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Items: 1 to 20 of 137

1.

Willingness to pay for rapid diagnostic tests for the diagnosis and treatment of malaria in southeast Nigeria: ex post and ex ante.

Uzochukwu BS, Onwujekwe OE, Uguru NP, Ughasoro MD, Ezeoke OP.

Int J Equity Health. 2010 Jan 15;9:1. doi: 10.1186/1475-9276-9-1.

2.

Willingness to pay for community-based health insurance in Nigeria: do economic status and place of residence matter?

Onwujekwe O, Okereke E, Onoka C, Uzochukwu B, Kirigia J, Petu A.

Health Policy Plan. 2010 Mar;25(2):155-61. doi: 10.1093/heapol/czp046. Epub 2009 Oct 26.

PMID:
20156920
3.

Ex post and ex ante willingness to pay (WTP) for the ICT Malaria Pf/Pv test kit in Myanmar.

Cho-Min-Naing, Lertmaharit S, Kamol-Ratanakul P, Saul AJ.

Southeast Asian J Trop Med Public Health. 2000 Mar;31(1):104-11.

PMID:
11023075
4.
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6.

Willingness-to-pay for a rapid malaria diagnostic test and artemisinin-based combination therapy from private drug shops in Mukono District, Uganda.

Hansen KS, Pedrazzoli D, Mbonye A, Clarke S, Cundill B, Magnussen P, Yeung S.

Health Policy Plan. 2013 Mar;28(2):185-96. doi: 10.1093/heapol/czs048. Epub 2012 May 15.

7.
8.

Cost benefit analysis of malaria rapid diagnostic test: the perspective of Nigerian community pharmacists.

Ezennia IJ, Nduka SO, Ekwunife OI.

Malar J. 2017 Jan 3;16(1):7. doi: 10.1186/s12936-016-1648-0.

9.

A cost-benefit analysis using contingent valuation techniques: a feasibility study in spinal surgery.

Haefeli M, Elfering A, McIntosh E, Gray A, Sukthankar A, Boos N.

Value Health. 2008 Jul-Aug;11(4):575-88. doi: 10.1111/j.1524-4733.2007.00282.x. Epub 2007 Dec 19.

11.

Investigating starting-point bias: a survey of willingness to pay for insecticide-treated nets.

Onwujekwe O, Nwagbo D.

Soc Sci Med. 2002 Dec;55(12):2121-30.

PMID:
12409125
12.

Willingness to pay for a reduction in mortality risk after a myocardial infarction: an application of the contingent valuation method to the case of eplerenone.

Pinto-Prades JL, Farreras V, de Bobadilla JF.

Eur J Health Econ. 2008 Feb;9(1):69-78. Epub 2007 Apr 20.

PMID:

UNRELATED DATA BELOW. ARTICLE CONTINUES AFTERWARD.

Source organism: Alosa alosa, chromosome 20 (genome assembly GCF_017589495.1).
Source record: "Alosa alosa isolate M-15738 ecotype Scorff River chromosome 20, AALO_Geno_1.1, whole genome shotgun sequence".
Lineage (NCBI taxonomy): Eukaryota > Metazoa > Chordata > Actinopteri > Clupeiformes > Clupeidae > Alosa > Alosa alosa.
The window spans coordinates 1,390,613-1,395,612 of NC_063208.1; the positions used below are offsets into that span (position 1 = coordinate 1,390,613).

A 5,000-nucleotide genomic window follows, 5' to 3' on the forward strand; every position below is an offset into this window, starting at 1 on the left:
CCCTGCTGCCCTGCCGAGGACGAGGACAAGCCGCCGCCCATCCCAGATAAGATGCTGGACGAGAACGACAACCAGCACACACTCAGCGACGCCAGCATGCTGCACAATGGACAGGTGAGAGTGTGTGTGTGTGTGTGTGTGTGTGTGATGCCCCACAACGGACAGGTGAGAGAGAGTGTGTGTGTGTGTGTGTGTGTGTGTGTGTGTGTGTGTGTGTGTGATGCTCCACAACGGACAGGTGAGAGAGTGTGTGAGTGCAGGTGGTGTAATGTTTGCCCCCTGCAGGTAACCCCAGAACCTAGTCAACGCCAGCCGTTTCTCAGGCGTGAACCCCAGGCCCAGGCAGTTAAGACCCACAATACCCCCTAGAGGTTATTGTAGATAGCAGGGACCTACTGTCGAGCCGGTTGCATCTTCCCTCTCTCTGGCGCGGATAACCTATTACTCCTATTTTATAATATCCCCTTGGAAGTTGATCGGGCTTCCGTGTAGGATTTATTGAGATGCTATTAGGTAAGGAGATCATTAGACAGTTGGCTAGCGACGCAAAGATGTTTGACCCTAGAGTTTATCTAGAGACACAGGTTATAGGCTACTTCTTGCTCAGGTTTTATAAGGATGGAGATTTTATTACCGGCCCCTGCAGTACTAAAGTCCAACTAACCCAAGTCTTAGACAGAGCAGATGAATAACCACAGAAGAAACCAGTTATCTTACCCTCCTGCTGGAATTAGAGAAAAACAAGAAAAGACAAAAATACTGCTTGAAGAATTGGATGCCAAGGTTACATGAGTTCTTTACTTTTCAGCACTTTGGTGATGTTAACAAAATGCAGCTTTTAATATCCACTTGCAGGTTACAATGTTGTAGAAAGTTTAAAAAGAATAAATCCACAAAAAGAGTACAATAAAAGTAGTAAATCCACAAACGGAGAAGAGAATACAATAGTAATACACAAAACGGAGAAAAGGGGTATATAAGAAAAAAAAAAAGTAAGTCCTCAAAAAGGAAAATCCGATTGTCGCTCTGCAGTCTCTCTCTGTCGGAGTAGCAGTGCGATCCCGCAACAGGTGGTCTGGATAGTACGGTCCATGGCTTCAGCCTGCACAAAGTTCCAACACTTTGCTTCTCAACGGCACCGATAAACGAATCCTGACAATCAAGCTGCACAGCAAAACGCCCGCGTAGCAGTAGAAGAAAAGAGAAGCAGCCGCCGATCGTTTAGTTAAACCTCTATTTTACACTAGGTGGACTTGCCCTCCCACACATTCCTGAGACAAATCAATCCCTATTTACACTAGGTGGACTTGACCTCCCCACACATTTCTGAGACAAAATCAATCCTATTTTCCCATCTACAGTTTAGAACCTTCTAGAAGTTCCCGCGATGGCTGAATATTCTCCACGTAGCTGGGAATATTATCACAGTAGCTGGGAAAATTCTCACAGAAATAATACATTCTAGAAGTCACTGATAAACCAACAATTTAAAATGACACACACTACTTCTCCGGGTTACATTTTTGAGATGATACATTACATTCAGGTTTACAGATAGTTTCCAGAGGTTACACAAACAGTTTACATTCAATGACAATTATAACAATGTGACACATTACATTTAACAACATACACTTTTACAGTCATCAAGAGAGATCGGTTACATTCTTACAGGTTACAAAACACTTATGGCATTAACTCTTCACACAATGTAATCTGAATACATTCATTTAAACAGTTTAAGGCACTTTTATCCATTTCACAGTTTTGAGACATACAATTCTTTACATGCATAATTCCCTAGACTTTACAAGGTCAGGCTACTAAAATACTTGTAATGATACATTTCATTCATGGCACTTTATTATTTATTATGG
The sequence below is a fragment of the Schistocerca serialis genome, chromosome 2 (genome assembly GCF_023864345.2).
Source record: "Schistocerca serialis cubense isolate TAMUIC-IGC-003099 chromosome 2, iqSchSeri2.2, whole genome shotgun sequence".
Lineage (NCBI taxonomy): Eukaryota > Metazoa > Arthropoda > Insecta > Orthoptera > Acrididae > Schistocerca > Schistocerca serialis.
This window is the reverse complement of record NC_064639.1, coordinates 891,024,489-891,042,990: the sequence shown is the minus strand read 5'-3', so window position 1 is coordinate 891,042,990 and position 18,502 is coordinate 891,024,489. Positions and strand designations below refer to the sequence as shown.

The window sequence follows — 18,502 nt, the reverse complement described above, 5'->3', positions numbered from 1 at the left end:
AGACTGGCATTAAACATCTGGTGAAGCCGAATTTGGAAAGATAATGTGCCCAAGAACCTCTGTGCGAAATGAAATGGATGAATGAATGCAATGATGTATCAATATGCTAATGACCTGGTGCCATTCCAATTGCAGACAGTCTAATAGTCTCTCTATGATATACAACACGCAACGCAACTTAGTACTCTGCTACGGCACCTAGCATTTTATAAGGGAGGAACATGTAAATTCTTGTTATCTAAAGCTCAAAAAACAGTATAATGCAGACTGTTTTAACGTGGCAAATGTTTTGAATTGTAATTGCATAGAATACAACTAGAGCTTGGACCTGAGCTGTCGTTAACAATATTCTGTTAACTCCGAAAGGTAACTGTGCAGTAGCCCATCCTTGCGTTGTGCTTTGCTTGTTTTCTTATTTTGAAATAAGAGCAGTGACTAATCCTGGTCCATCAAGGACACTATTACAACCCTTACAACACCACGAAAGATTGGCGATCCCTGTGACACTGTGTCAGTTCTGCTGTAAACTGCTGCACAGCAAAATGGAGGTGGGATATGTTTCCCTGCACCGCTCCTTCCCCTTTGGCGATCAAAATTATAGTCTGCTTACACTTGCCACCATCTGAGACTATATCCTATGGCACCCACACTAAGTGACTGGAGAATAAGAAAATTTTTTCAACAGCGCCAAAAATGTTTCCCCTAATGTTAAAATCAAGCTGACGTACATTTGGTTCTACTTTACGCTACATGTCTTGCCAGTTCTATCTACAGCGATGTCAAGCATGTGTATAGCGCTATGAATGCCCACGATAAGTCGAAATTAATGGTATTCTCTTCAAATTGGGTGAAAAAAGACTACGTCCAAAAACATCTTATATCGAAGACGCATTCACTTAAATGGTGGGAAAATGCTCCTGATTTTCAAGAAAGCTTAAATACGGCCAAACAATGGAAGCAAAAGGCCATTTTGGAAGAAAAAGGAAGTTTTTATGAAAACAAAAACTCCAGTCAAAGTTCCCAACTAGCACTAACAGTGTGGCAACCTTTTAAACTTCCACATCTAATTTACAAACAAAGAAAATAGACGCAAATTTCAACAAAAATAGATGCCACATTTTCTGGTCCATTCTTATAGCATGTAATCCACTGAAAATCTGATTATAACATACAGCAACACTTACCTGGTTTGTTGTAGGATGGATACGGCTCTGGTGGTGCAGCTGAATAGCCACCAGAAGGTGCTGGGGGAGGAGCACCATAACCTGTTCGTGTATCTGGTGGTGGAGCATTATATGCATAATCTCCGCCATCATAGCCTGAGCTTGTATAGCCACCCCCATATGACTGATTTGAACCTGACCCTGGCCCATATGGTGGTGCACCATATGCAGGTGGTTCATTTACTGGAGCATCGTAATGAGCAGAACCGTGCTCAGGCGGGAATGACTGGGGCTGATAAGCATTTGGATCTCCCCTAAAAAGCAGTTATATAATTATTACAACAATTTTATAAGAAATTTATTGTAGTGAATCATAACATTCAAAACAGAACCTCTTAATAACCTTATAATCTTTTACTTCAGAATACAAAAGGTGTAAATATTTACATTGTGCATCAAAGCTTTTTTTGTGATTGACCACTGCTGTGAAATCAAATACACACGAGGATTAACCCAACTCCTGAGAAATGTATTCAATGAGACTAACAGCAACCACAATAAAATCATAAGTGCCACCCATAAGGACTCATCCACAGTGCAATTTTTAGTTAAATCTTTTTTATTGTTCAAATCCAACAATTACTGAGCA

17447095
13.

Are malaria treatment expenditures catastrophic to different socio-economic and geographic groups and how do they cope with payment? A study in southeast Nigeria.

Onwujekwe O, Hanson K, Uzochukwu B, Ichoku H, Ike E, Onwughalu B.

Trop Med Int Health. 2010 Jan;15(1):18-25. doi: 10.1111/j.1365-3156.2009.02418.x. Epub 2009 Nov 3.

14.

Willingness to pay for community-based ivermectin distribution: a study of three onchocerciasis-endemic communities in Nigeria.

Onwujekwe OE, Shu EN, Nwagbo D, Akpala CO, Okonkwo PO.

Trop Med Int Health. 1998 Oct;3(10):802-8.

15.

Altruistic willingness to pay in community-based sales of insecticide-treated nets exists in Nigeria.

Onwujekwe O, Chima R, Shu E, Nwagbo D, Akpala C, Okonkwo P.

Soc Sci Med. 2002 Feb;54(4):519-27.

PMID:
11848272
16.

Socio-economic differences in preferences and willingness to pay for different providers of malaria treatment in southeast Nigeria.

Onwujekwe O, Ojukwu J, Ezumah N, Uzochukwu B, Dike N, Soludo E.

Am J Trop Med Hyg. 2006 Sep;75(3):421-9.

PMID:
16968915
17.

Quantifying the economic burden of malaria in Nigeria using the willingness to pay approach.

Jimoh A, Sofola O, Petu A, Okorosobo T.

Cost Eff Resour Alloc. 2007 May 22;5:6. doi: 10.1186/1478-7547-5-6.

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19.

Patients' willingness to pay for the treatment of tuberculosis in Nigeria: exploring own use and altruism.

Ochonma OG, Onwujekwe OE.

Int J Equity Health. 2017 May 10;16(1):74. doi: 10.1186/s12939-017-0574-2.

20.

Willingness and ability to pay for artemisinin-based combination therapy in rural Tanzania.

Saulo EC, Forsberg BC, Premji Z, Montgomery SM, Björkman A.

Malar J. 2008 Oct 31;7:227. doi: 10.1186/1475-2875-7-227.

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